The Taskforce endorses straightforward principles and approaches that are built on the key recommendations of all the workstreams. This approach has been informed by; Birmingham University's Mental Health Policy's Commission's 'Four Building Blocks for Building a Resilient Generation' (Appendix 1), Glasgow's 'Healthy Minds Framework' and Fife's 'Our Minds Matter' strategy (Appendix 2).

To illustrate this principle, foundation building blocks supported by the work of the Generic and At Risk Workstreams for example, might look like:

Building Block Local focus
Resilient generation of children and young people Build emotional health from early childhood
Focus on health and wellbeing in schools through Curriculum for Excellence
Peer support
Effective use of digital platforms
Resilient families and communities Enhanced perinatal support
Support good parenting practice in the early years
Parenting programmes
Family support for those facing difficulties
Network of youth and community supports
Right help, right time, right support Responding early to the first signs of distress
Full implementation of GIRFEC Practice Model
A network of support around the child, as part of GIRFEC
Support for effective transitions between life stages, for example into nursery and school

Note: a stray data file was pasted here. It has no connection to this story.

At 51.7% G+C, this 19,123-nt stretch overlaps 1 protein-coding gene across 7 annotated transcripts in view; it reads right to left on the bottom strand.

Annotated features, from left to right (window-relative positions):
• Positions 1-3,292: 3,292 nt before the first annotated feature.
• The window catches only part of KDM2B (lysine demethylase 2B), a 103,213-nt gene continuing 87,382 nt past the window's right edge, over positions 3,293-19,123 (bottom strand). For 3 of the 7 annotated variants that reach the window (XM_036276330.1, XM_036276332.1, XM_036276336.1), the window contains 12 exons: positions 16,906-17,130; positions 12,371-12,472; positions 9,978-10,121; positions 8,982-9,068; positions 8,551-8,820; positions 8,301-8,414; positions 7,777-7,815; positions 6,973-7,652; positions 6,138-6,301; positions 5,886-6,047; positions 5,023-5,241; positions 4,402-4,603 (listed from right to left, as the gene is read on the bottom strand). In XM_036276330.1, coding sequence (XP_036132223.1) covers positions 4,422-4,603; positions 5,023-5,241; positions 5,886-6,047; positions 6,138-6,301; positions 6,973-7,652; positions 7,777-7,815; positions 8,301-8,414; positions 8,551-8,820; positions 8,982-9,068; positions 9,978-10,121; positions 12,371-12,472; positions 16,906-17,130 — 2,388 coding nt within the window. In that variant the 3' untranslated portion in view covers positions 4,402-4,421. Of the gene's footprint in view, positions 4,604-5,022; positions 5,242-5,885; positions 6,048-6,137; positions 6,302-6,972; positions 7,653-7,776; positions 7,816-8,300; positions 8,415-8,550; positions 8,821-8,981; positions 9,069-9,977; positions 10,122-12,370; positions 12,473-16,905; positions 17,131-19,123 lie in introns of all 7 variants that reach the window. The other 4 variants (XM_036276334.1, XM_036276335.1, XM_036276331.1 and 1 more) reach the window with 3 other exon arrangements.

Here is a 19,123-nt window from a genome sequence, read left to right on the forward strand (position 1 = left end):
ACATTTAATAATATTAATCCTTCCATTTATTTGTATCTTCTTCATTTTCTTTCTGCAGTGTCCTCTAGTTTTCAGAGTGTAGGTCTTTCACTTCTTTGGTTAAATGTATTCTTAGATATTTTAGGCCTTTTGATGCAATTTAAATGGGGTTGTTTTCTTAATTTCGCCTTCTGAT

The Taskforce and its workstreams will develop the building blocks model, adding detail to the key building blocks that will support all families, communities and partnerships to develop their local approaches and contributions to achieving good mental health for every child and young person.

These building blocks will achieve:

  • Improved health and wellbeing and life chances of all children, young people and their families in the area.
  • Children, young people and families being more empowered to manage their own mental health and make the best use of the support available to them.
  • Children and young people's mental health needs being identified and appropriately responded to earlier.
  • Improvement in access to appropriate mental health assessment and treatment, with reductions in waiting times for specialist mental health services.
  • Reduction in children and young people being passed from one place to the other via inter-agency referrals.
  • Greater continuity in the adults that are providing support to children, young people and families.

The Centre of the Developing Child at Harvard University, have published a set of design principles based on child development and the capabilities of adults[2]. These principles are designed to guide policymakers and practitioners across sectors to redesign policy and practice in improving outcomes for children and families and would support the aims of the workstreams. These are:

  • Support responsive relationships for children and adults;
  • Strengthen core life skills;
  • Reduce sources of stress in the lives of children and families.

The Taskforce strongly supports tackling the provision of support by taking a whole system approach, which progresses the Delivery Plan's concept of a hub-based approach. While the GIRFEC framework and national practice model are in place, much more needs to be done to ensure it is being implemented consistently across Scotland and for all children and young people.


Contact

Email: Hannah.Broadley@gov.scot